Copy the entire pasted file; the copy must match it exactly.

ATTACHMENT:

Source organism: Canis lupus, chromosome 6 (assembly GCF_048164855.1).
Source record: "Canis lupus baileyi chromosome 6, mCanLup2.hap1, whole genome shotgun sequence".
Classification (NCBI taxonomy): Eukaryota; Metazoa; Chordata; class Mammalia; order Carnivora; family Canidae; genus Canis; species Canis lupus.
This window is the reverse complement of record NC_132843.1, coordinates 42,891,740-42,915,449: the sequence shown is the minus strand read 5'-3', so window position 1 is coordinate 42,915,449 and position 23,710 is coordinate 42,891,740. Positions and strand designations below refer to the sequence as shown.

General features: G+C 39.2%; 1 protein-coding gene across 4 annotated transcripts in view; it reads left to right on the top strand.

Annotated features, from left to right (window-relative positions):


Source organism: Canis lupus, chromosome 6 (assembly GCF_048164855.1).
Source record: "Canis lupus baileyi chromosome 6, mCanLup2.hap1, whole genome shotgun sequence".
Classification (NCBI taxonomy): Eukaryota; Metazoa; Chordata; class Mammalia; order Carnivora; family Canidae; genus Canis; species Canis lupus.
This window is the reverse complement of record NC_132843.1, coordinates 42,891,740-42,915,449: the sequence shown is the minus strand read 5'-3', so window position 1 is coordinate 42,915,449 and position 23,710 is coordinate 42,891,740. Positions and strand designations below refer to the sequence as shown.

General features: G+C 39.2%; 1 protein-coding gene across 4 annotated transcripts in view; it reads left to right on the top strand.

Annotated features, from left to right (window-relative positions):